Unlike Amazon EMR on Amazon Elastic Compute Cloud (Amazon EC2), because our EKS cluster spans over multiple Availability Zones, we can control Spark pods placements using Kubernetes’s pod scheduling and placement strategy to achieve higher fault tolerance.
With the ability to create and use custom images in Amazon EMR on EKS, we could also utilize our existing container-based application build and deployment pipeline for our Amazon EMR on EKS workload without any modifications. This also gave us additional benefit in reducing job startup time because we package all job scripts as well as all dependencies with the image, without having to fetch them at runtime.
We also utilize AWS Step Functions as our core workflow engine. The native integration of Amazon EMR on EKS with Step Functions is another bonus where we didn’t have to build custom code for job dispatch. Instead, we could utilize the Step Functions native integration to seamlessly integrate Amazon EMR jobs with our existing workflow, with very little effort.
In merely 5 months, we were able to go from design, to proof of concept, to rolling out phase 1 of the event analytics processing. This vastly improved our event analytics processing capability by extending horizontal scalability, which gave us the ability to take customers with significantly larger cloud footprints than the legacy platform was designed for.
During the development and rollout of the platform, we also found that the Spark History Server provided by Amazon EMR on EKS was very useful in terms of helping us identify performance issues and tune the performance of our jobs.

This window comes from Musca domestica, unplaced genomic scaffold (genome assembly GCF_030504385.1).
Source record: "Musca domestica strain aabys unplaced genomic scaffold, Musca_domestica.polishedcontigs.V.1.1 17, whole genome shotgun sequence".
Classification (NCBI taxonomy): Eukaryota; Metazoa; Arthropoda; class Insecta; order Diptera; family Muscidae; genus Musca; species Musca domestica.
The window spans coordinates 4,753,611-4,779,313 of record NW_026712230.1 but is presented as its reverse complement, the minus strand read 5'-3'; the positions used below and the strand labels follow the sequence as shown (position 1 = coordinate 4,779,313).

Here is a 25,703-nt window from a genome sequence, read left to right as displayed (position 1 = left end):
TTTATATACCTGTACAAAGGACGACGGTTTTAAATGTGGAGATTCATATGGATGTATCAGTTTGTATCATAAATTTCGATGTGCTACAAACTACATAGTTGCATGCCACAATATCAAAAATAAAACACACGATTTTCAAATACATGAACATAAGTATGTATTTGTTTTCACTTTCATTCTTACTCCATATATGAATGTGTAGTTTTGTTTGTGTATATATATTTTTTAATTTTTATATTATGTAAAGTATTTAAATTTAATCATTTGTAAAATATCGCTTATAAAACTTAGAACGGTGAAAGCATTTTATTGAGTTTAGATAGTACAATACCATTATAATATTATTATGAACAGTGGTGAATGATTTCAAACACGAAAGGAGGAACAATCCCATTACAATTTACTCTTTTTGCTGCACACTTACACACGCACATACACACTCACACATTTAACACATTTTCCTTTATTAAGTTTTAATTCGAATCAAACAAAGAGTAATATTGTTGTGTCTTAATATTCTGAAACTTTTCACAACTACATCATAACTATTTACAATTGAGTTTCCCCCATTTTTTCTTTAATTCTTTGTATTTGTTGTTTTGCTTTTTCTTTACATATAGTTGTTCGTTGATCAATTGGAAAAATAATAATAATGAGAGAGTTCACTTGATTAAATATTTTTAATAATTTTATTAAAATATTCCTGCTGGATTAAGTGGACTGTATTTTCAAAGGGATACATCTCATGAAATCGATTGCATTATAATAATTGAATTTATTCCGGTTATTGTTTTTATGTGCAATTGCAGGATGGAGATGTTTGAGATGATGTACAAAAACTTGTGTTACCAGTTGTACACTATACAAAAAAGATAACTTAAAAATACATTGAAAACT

As of this writing, the phase 1 rollout, which includes the event processing component of the core analytics processing, is complete. We’re now expanding the platform to migrate additional components onto Amazon EMR on EKS. The following diagram depicts our future architecture with Amazon EMR on EKS when all phases are complete.
In addition, to improve performances and reduce costs, we’re currently testing the Spark dynamic resource allocation support of Amazon EMR on EKS. This would automatically scale up and down the job executors based on load, and therefore boost performance when needed and reduce cost when the workload is low. Furthermore, we’re investigating the possibility to reduce the overall cost and increase performance by utilizing the pod template feature that would allow us to seamlessly transition our Amazon EMR job workload to AWS Graviton based instances.
With Amazon EMR on EKS, we can now onboard new customers and process vast amounts of data in a cost-effective manner, which we couldn’t do with our legacy environment. We plan to expand our Amazon EMR on EKS footprint to handle all our transform and load data analytics processes.
About the Authors
Richard Li is a senior staff software engineer on the SailPoint Technologies Cloud Access Management team.
Janak Agarwal is a product manager for Amazon EMR on Amazon EKS at AWS.
Kiran Guduguntla is a WW Go-to-Market Specialist for Amazon EMR at AWS. He works with AWS customers across the globe to strategize, build, develop, and deploy modern data analytics solutions.